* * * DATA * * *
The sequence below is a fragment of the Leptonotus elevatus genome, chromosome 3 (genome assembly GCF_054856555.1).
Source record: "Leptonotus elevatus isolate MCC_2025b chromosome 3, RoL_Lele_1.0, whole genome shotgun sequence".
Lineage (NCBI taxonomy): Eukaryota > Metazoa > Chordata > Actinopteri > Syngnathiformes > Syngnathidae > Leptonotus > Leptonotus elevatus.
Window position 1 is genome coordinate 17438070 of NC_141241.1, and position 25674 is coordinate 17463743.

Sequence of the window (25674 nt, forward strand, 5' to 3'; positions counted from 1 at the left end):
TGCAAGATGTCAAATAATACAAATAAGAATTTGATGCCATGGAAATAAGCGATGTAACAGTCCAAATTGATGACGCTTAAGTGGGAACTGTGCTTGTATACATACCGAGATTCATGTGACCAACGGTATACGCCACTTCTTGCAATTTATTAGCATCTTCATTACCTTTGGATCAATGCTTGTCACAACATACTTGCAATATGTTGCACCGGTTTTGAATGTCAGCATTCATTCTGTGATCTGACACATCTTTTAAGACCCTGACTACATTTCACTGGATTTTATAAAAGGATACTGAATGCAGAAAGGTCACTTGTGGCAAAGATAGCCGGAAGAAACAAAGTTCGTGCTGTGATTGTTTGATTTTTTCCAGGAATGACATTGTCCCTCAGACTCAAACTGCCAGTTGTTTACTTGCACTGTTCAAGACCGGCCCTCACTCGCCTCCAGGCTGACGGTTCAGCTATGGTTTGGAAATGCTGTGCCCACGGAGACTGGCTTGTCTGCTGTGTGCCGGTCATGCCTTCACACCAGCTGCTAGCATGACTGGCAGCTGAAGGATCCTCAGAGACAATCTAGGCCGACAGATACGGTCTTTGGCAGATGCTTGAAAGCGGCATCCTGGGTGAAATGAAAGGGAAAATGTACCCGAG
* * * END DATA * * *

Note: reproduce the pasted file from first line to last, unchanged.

The sequence below is a fragment of the Leptonotus elevatus genome, chromosome 3 (genome assembly GCF_054856555.1).
Source record: "Leptonotus elevatus isolate MCC_2025b chromosome 3, RoL_Lele_1.0, whole genome shotgun sequence".
Lineage (NCBI taxonomy): Eukaryota > Metazoa > Chordata > Actinopteri > Syngnathiformes > Syngnathidae > Leptonotus > Leptonotus elevatus.
Window position 1 is genome coordinate 17438070 of NC_141241.1, and position 25674 is coordinate 17463743.

Sequence of the window (25674 nt, forward strand, 5' to 3'; positions counted from 1 at the left end):
TGCAAGATGTCAAATAATACAAATAAGAATTTGATGCCATGGAAATAAGCGATGTAACAGTCCAAATTGATGACGCTTAAGTGGGAACTGTGCTTGTATACATACCGAGATTCATGTGACCAACGGTATACGCCACTTCTTGCAATTTATTAGCATCTTCATTACCTTTGGATCAATGCTTGTCACAACATACTTGCAATATGTTGCACCGGTTTTGAATGTCAGCATTCATTCTGTGATCTGACACATCTTTTAAGACCCTGACTACATTTCACTGGATTTTATAAAAGGATACTGAATGCAGAAAGGTCACTTGTGGCAAAGATAGCCGGAAGAAACAAAGTTCGTGCTGTGATTGTTTGATTTTTTCCAGGAATGACATTGTCCCTCAGACTCAAACTGCCAGTTGTTTACTTGCACTGTTCAAGACCGGCCCTCACTCGCCTCCAGGCTGACGGTTCAGCTATGGTTTGGAAATGCTGTGCCCACGGAGACTGGCTTGTCTGCTGTGTGCCGGTCATGCCTTCACACCAGCTGCTAGCATGACTGGCAGCTGAAGGATCCTCAGAGACAATCTAGGCCGACAGATACGGTCTTTGGCAGATGCTTGAAAGCGGCATCCTGGGTGAAATGAAAGGGAAAATGTACCCGAG